Methodology Overview

Data Set Characteristics:

All data used to produce PayScale's Education Package were collected from employees who successfully completed PayScale's employee survey.

Bachelors Only: Only employees who possess a Bachelor's Degree and no higher degrees are included. This means Bachelor graduates who go on to earn a Master's degree, MBA, MD, JD, PhD, or other advanced degree are not included.

For some highly selective schools, graduates with degrees higher than a bachelor's degree can represent a significant fraction of all graduates.

Careers that require advanced degrees, such as law or medicine, are not included.

U.S. Only: All reports are for graduates of schools from the United States who work in the United States. This sample does not include U.S. territories, such as Puerto Rico or Guam.

Full-Time Employees Only:
Only graduates who are employed full-time and paid with either an hourly wage or an annual salary are included.

Self-Employed, project-based, and contract employees are not included. For example, project-based graphic designers and architects, and nearly all small business owners and novelists, are not included.

Selection Criteria for Schools: The primary criteria for inclusion in this report are that a school offer bachelor's degrees, is located within the 50 United States, and has a substantial number of graduates who work for civilian employers in the US.

Military academies are excluded, because their primary mission is not to prepare graduates for civilian employment.

Schools with few bachelor's degree graduates, schools that have recently begun offering bachelor's degrees, or schools with a large percentage of graduates earning advanced degrees, may not be included due to insufficient data. In addition, a few schools were excluded due to issues in identifying the school accurately, usually because of ambiguous names or recent name changes.

Of the approximately 2,400 bachelor's degree granting schools in the US, the 2010 PayScale College Salary report includes 999 schools. These schools:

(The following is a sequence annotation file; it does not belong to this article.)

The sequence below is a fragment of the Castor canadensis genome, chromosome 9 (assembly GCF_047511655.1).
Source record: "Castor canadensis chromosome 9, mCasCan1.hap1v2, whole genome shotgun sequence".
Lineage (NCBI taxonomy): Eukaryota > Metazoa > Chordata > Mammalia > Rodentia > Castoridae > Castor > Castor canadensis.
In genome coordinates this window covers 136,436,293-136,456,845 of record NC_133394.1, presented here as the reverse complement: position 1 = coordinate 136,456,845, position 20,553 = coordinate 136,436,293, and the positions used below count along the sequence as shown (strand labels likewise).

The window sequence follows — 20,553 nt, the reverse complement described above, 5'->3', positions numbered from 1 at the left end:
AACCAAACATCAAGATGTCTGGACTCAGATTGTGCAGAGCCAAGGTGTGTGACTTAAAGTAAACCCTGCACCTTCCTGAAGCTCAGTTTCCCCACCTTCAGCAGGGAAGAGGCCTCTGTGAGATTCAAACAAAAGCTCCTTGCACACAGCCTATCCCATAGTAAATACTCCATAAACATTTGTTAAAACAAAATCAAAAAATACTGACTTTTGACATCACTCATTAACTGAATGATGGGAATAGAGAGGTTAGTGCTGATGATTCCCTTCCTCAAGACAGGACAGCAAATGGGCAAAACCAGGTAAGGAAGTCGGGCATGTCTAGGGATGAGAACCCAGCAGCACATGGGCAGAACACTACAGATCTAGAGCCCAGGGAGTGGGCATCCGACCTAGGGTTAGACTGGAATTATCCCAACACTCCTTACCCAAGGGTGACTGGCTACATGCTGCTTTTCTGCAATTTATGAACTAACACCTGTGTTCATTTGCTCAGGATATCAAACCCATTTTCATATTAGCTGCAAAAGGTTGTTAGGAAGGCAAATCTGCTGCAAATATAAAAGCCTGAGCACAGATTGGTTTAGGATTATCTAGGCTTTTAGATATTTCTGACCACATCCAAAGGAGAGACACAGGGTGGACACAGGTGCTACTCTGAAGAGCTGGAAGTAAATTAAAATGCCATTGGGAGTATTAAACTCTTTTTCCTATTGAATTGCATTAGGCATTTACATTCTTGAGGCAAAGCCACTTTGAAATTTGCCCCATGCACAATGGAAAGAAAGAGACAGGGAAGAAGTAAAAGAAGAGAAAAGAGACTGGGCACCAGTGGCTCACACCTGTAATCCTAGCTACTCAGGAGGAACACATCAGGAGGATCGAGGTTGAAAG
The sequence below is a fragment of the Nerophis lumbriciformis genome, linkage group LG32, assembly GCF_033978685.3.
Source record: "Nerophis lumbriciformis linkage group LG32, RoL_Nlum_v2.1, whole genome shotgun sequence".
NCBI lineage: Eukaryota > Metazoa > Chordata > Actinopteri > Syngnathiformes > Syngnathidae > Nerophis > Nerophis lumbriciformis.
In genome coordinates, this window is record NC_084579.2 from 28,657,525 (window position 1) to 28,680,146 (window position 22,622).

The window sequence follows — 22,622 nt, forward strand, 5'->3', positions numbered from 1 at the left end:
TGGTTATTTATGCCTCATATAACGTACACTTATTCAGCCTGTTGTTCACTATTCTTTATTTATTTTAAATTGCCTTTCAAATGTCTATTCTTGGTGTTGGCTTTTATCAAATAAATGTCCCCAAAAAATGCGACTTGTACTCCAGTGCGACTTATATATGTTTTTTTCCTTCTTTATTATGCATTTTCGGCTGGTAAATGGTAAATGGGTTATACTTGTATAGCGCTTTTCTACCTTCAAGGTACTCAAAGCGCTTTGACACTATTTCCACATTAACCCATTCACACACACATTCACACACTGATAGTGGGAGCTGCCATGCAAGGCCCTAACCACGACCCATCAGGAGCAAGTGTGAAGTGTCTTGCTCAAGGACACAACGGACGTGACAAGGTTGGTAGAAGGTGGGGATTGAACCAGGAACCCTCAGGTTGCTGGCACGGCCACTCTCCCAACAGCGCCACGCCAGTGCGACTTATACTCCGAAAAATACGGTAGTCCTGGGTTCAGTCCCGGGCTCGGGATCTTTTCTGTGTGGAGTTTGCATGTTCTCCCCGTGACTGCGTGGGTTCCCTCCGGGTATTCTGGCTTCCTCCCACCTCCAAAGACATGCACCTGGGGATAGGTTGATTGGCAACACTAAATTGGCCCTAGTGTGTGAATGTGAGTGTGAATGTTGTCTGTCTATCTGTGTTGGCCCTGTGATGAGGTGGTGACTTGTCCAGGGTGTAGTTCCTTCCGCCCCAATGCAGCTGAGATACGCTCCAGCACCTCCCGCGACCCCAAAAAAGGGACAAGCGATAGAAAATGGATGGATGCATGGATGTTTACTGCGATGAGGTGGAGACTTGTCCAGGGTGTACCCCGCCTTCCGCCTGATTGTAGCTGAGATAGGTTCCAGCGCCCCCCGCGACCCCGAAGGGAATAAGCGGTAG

• Include 97% of schools with over 5000 undergraduate enrollment
  • Include 88% of schools with over 2000 enrollment
  • Enroll over 90% of the undergraduates in bachelor's degree programs in the US
    based on enrollment data from the US Department of Education's Integrated Postsecondary Education Data System (IPEDS).
A school's inclusion in or exclusion from the 2010 PayScale College Salary Report is not based on school quality, typical graduate earnings, selectivity, or location within the US.

PayScale plans to expand the number of schools for future versions of this report. With more graduate salary data and analysis, we hope eventually to report on nearly all of the bachelor's degree granting institutions in the US.

Definitions:

Salary: Combines base annual salary or hourly wage, bonuses, profit sharing, tips, commissions, overtime, and other forms of cash earnings, as applicable.

Salary does not include equity (stock) compensation, which can be a significant portion of pay for some executive and high-tech jobs. In addition, salary does not include cash value of retirement benefits, or value of other non-cash benefits (e.g. healthcare).

Starting Employees: These are full-time employees with 5 years of experience or less in their career or field who hold a bachelor's degree and no higher degrees.

For the graduates in this data set, the typical (median) starting employee is 25 years old and has 2 years of experience.

Mid-Career Employees: These are full-time employees with at least 10 years of experience in their career or field who hold a bachelor's degree and no higher degrees.

For the graduates in this data set, the typical (median) mid-career employee is 42 years old and has 15 years of experience.

Private Research University: A school categorized by the Carnegie basic higher education classification system in one of three categories:

  • RU/VH: Research Universities (very high research activity)